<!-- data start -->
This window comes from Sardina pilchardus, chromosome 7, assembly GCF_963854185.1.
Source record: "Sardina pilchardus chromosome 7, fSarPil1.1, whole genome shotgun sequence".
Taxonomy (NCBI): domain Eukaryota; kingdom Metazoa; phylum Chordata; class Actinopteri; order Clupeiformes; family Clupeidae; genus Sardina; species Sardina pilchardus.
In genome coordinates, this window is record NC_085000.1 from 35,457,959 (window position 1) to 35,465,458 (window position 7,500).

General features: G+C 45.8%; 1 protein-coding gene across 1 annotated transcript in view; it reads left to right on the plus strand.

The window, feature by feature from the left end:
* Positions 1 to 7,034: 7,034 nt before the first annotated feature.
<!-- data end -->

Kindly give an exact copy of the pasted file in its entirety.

This window comes from Sardina pilchardus, chromosome 7, assembly GCF_963854185.1.
Source record: "Sardina pilchardus chromosome 7, fSarPil1.1, whole genome shotgun sequence".
Taxonomy (NCBI): domain Eukaryota; kingdom Metazoa; phylum Chordata; class Actinopteri; order Clupeiformes; family Clupeidae; genus Sardina; species Sardina pilchardus.
In genome coordinates, this window is record NC_085000.1 from 35,457,959 (window position 1) to 35,465,458 (window position 7,500).

General features: G+C 45.8%; 1 protein-coding gene across 1 annotated transcript in view; it reads left to right on the plus strand.

The window, feature by feature from the left end:
* Positions 1 to 7,034: 7,034 nt before the first annotated feature.